Americans with credit cards enjoy earning rewards points for their purchases, but when it comes to paying for everyday expenses, most consumers still use a debit card or cash, missing an opportunity to build their credit history and really pile up those points.
That finding is among the key takeaways from TD Bank’s 2022 Consumer Spending Index, based on a February poll of 1,007 American adults who have at least one credit card. The survey found that most consumers have a good idea of what their credit score is and are trying to improve it, but their spending habits often are at odds with that goal, and they frequently leave valuable card rewards on the table.
The poll found that 41% of Americans who have credit cards pay for day-to-day purchases with a debit or check card, while 36% use a credit card and 23% use cash or other payment methods.
Rewards programs drive card selection
Despite consumers reaching for other payment methods at checkout, rewards programs play a big role in which cards they apply for. When asked which credit card benefit they value the most, 34% chose rewards in the form of cash back or points, while 23% cited a low interest rate and 19% said low/no fees.
The survey found that 82% of card holders own one that offer rewards, and 32% said a good rewards program was their top reason for obtaining a particular card, just a notch below the 33% who cited an attractive introductory offer as the primary reason.
"When selecting a credit card, consumers should reflect on their own spending patterns," said Paramita Pal, Head of U.S. Bankcard at TD Bank. "Is their spending focused in particular categories which they could maximize? Or would they benefit from a flat cash back earn?"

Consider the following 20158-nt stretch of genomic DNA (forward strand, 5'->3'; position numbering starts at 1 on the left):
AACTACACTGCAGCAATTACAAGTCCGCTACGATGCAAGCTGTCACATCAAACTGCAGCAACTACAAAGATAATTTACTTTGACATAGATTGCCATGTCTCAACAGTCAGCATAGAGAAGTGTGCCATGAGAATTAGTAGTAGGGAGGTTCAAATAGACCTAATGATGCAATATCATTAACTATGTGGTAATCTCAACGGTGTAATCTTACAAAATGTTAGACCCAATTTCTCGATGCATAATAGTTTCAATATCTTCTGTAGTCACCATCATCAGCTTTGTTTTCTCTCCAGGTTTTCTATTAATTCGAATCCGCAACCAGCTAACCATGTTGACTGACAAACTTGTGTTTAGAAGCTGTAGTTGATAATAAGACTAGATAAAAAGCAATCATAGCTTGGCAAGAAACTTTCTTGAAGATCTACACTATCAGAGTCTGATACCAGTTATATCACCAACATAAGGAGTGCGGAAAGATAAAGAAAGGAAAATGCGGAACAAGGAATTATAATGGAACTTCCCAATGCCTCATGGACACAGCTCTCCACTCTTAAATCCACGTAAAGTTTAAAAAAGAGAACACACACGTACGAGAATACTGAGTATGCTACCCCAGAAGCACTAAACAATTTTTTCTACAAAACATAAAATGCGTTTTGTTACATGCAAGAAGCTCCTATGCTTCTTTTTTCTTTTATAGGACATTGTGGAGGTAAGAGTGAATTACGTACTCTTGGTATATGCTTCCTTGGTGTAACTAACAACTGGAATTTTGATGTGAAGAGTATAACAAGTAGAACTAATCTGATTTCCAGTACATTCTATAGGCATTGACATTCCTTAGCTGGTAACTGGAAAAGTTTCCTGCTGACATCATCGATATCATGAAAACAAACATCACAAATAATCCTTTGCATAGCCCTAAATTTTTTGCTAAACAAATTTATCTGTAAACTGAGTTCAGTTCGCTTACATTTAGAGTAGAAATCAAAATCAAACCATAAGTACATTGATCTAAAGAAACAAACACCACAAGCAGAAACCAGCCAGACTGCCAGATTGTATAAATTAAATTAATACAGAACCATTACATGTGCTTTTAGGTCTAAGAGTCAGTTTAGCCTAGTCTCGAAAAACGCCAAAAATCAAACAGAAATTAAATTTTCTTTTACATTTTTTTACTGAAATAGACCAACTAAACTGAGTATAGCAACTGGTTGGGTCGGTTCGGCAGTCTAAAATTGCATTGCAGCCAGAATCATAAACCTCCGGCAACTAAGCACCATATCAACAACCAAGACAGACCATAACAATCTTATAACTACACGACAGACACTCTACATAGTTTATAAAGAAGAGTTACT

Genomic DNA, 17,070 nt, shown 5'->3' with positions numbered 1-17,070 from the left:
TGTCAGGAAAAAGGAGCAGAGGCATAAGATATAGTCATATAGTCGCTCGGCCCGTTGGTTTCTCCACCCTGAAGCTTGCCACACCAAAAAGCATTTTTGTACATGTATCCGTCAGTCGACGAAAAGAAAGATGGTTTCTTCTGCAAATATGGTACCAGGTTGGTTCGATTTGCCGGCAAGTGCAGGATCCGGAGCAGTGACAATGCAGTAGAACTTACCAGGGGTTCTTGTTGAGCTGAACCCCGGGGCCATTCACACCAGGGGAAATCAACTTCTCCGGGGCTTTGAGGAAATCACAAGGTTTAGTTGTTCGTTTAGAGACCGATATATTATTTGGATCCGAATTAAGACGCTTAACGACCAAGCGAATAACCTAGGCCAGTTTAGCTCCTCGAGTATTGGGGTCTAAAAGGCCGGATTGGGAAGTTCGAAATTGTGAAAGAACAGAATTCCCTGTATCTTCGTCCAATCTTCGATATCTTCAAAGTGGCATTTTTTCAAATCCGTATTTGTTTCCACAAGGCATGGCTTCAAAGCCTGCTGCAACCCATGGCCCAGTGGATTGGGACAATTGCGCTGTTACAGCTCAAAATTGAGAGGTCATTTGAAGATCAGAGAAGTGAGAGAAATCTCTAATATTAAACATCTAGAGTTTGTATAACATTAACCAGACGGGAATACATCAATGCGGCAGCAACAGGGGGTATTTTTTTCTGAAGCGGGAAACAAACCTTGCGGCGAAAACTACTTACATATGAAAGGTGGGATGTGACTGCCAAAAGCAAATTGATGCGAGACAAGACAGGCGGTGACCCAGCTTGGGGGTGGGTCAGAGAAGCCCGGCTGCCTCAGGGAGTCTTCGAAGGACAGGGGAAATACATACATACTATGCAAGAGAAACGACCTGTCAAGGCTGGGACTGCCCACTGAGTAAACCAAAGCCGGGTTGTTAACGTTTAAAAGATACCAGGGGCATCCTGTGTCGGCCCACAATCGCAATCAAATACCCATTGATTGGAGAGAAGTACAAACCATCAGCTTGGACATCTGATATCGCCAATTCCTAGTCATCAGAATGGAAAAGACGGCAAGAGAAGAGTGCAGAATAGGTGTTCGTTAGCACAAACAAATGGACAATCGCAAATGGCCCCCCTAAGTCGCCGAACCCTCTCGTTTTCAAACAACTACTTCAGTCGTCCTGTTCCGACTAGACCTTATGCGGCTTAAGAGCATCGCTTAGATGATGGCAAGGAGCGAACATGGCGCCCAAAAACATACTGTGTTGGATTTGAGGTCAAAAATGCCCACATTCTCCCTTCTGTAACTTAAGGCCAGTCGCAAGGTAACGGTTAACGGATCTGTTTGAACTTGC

Americans with a rewards card clearly look forward to cashing in their points, with 67% doing so either monthly or every two to six months. Only 12% of respondents rarely or never redeem their points. The vast majority use their points to get cash back, with 31% choosing a credit-card statement credit, 23% opting for a cash or check and 18% using direct deposit to a checking account.
Card holders value digital experience
More than half (56%) of card holders said their card issuer's digital experience impacts their decision of which card to get. This is perhaps unsurprising given the uptick in usage of online and mobile banking channels during the pandemic, and the increased acceptance of payments from mobile wallets.
When it comes to embracing new payment technology, younger generations are leading the way, according to the poll. Among respondents ages 18 to 34, 78% have set up a mobile wallet, compared with 60% of all respondents.
The survey found that 43% of mobile wallet users prefer that technology because it speeds up transactions, while 34% say it’s a more secure payment method and 31% enjoy the convenience of not having to take out their physical wallet.
Prioritizing a good credit score
A good credit score remains top of mind for most credit card users, with 81% reporting to know their approximate credit score, according to the Consumer Spending Index. Among this group, 70% are trying to improve their credit, and that figure climbs to 87% among respondents ages 18 to 44.
"When used responsibly, credit cards can be a tool for building or rebuilding credit," said Pal. "Yet our survey found that just over half of respondents pay off their credit card balance in full each month, and about two in five card holders use more than 30% of the credit limit on their primary credit card. There are clear areas for improvement, and it's important for card holders to understand best practices for improving their credit scores."
Given that a lower credit score results in higher borrowing costs, it’s no surprise that 63% of parents are helping their children build or establish credit, according to the poll. Among those respondents, 29% have obtained a secured card for their kids, while 23% have helped them to get loans and 22% have designated their children as authorized users of their credit cards, the survey found.